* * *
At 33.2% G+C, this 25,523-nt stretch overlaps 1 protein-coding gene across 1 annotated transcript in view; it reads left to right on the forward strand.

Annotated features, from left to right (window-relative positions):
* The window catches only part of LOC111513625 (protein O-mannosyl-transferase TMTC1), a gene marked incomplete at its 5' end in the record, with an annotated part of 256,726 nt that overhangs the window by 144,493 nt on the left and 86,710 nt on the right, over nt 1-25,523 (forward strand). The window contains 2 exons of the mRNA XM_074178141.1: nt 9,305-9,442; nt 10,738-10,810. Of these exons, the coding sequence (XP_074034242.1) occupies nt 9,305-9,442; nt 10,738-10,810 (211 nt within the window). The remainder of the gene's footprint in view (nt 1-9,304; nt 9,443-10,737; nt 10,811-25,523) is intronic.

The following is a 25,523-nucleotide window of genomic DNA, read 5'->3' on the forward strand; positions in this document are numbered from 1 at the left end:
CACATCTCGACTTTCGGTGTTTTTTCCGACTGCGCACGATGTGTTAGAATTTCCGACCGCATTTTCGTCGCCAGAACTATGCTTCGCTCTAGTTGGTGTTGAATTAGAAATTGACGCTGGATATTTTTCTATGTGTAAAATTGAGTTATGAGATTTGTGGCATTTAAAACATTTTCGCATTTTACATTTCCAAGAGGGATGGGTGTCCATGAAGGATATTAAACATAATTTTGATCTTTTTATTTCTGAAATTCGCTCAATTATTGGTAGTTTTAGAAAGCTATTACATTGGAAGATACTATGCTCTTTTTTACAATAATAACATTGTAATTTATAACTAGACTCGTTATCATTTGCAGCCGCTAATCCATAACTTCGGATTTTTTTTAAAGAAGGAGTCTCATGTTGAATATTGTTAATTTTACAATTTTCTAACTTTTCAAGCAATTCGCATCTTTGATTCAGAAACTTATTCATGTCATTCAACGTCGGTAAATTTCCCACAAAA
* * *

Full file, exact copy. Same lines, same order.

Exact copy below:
At 33.2% G+C, this 25,523-nt stretch overlaps 1 protein-coding gene across 1 annotated transcript in view; it reads left to right on the forward strand.

Annotated features, from left to right (window-relative positions):
* The window catches only part of LOC111513625 (protein O-mannosyl-transferase TMTC1), a gene marked incomplete at its 5' end in the record, with an annotated part of 256,726 nt that overhangs the window by 144,493 nt on the left and 86,710 nt on the right, over nt 1-25,523 (forward strand). The window contains 2 exons of the mRNA XM_074178141.1: nt 9,305-9,442; nt 10,738-10,810. Of these exons, the coding sequence (XP_074034242.1) occupies nt 9,305-9,442; nt 10,738-10,810 (211 nt within the window). The remainder of the gene's footprint in view (nt 1-9,304; nt 9,443-10,737; nt 10,811-25,523) is intronic.

The following is a 25,523-nucleotide window of genomic DNA, read 5'->3' on the forward strand; positions in this document are numbered from 1 at the left end:
CACATCTCGACTTTCGGTGTTTTTTCCGACTGCGCACGATGTGTTAGAATTTCCGACCGCATTTTCGTCGCCAGAACTATGCTTCGCTCTAGTTGGTGTTGAATTAGAAATTGACGCTGGATATTTTTCTATGTGTAAAATTGAGTTATGAGATTTGTGGCATTTAAAACATTTTCGCATTTTACATTTCCAAGAGGGATGGGTGTCCATGAAGGATATTAAACATAATTTTGATCTTTTTATTTCTGAAATTCGCTCAATTATTGGTAGTTTTAGAAAGCTATTACATTGGAAGATACTATGCTCTTTTTTACAATAATAACATTGTAATTTATAACTAGACTCGTTATCATTTGCAGCCGCTAATCCATAACTTCGGATTTTTTTTAAAGAAGGAGTCTCATGTTGAATATTGTTAATTTTACAATTTTCTAACTTTTCAAGCAATTCGCATCTTTGATTCAGAAACTTATTCATGTCATTCAACGTCGGTAAATTTCCCACAAAA